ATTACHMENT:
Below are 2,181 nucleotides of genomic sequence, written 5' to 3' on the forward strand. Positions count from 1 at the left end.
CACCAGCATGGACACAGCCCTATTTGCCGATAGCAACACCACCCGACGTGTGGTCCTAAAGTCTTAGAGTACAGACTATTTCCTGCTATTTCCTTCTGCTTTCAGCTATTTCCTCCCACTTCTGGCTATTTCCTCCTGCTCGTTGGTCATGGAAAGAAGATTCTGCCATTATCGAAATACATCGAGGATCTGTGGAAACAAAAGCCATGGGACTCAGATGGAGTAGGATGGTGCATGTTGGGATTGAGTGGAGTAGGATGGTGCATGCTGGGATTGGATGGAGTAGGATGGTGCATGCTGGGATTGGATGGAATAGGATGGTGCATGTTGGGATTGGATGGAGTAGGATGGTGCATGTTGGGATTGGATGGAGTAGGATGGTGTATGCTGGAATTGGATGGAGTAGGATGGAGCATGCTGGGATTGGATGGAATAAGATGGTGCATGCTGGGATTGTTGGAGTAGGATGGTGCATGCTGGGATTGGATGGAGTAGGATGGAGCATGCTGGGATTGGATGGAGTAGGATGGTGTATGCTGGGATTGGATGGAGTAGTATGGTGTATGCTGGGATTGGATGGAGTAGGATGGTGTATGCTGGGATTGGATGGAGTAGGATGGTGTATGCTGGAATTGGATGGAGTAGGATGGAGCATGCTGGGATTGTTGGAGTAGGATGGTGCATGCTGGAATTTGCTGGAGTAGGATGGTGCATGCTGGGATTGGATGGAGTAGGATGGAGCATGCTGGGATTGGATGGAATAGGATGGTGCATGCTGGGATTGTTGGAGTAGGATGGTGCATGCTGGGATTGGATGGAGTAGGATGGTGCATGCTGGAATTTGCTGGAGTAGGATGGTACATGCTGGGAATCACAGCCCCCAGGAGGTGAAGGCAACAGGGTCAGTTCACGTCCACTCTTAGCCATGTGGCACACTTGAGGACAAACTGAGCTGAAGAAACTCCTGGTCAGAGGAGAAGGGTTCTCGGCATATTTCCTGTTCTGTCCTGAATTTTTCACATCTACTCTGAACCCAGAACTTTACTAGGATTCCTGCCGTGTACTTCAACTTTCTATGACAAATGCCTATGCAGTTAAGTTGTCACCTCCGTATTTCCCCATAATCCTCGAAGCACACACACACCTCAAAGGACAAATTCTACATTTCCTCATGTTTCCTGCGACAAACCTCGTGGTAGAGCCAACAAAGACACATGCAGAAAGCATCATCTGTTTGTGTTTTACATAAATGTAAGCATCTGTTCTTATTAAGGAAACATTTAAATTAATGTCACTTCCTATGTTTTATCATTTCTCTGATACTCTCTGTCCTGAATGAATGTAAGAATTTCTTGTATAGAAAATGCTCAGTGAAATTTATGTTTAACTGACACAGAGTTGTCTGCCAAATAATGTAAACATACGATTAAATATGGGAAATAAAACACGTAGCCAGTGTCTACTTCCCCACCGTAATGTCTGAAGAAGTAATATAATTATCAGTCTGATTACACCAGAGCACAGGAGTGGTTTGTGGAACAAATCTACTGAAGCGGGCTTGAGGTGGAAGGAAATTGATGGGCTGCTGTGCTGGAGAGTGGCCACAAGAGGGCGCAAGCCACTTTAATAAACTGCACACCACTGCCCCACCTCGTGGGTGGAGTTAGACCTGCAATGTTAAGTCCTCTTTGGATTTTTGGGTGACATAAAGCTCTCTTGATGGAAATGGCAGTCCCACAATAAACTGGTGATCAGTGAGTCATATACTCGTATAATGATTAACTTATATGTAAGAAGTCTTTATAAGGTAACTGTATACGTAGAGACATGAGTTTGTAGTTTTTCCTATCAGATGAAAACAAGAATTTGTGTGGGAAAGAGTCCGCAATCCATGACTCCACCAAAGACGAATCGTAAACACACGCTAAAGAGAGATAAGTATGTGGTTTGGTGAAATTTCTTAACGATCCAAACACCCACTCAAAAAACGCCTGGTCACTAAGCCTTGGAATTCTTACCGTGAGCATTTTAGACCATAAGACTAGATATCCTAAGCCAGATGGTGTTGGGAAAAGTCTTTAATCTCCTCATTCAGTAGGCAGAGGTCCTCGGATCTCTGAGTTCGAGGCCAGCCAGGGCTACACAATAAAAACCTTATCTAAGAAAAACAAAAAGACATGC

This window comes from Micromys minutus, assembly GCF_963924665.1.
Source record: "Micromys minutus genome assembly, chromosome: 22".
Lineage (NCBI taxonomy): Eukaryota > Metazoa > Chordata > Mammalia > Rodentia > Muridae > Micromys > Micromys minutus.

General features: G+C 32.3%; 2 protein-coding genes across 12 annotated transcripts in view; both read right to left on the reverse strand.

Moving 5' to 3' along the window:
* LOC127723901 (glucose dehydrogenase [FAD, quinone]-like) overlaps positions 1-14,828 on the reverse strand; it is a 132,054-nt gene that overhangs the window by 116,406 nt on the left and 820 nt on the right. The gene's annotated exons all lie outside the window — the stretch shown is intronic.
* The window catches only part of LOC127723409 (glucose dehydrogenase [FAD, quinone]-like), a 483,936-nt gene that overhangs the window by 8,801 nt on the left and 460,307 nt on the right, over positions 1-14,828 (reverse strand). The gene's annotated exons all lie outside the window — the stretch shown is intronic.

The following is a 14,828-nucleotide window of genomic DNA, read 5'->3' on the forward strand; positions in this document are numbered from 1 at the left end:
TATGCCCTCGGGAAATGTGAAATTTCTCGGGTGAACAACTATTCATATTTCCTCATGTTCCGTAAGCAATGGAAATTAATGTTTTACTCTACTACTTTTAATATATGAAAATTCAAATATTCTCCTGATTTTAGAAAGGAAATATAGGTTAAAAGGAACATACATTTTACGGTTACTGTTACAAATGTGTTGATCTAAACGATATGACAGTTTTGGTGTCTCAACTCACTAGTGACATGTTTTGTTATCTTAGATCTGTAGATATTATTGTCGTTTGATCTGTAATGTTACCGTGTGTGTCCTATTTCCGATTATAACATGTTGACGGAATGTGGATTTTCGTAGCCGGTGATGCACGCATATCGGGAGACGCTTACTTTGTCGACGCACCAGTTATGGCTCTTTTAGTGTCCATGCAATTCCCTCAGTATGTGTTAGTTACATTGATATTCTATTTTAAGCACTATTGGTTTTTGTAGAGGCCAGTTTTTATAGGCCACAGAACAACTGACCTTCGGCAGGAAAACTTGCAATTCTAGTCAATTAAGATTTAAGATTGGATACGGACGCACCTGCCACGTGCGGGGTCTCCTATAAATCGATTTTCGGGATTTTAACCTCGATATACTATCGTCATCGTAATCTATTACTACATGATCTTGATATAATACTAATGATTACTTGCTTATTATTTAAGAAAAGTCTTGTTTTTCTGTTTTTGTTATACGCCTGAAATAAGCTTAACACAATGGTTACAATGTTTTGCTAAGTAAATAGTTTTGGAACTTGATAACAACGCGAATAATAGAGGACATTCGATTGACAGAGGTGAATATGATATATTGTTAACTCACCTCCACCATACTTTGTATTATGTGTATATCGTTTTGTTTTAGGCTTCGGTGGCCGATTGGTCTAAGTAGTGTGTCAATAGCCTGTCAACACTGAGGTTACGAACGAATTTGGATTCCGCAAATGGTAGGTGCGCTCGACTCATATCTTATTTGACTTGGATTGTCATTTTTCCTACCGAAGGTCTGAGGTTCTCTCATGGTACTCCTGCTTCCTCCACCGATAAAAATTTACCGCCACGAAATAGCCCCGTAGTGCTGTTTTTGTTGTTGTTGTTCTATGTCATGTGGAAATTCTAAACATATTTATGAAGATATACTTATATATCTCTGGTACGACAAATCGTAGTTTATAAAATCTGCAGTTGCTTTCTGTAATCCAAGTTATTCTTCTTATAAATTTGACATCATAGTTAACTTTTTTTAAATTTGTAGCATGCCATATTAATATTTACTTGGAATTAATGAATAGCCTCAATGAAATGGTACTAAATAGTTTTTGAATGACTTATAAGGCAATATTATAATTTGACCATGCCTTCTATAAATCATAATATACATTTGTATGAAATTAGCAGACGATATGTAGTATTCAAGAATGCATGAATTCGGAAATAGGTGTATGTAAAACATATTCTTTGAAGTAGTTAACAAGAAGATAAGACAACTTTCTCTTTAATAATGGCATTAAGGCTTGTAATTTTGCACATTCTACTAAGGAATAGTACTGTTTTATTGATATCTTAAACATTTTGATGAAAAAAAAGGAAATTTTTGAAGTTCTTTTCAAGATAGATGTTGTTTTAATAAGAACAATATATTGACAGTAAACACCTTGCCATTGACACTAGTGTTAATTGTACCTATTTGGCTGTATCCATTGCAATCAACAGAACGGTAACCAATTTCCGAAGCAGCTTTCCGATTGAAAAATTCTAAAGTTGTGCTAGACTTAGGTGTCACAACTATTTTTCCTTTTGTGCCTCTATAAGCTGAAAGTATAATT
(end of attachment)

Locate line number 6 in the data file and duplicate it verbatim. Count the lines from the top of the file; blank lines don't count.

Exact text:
General features: G+C 32.3%; 2 protein-coding genes across 12 annotated transcripts in view; both read right to left on the reverse strand.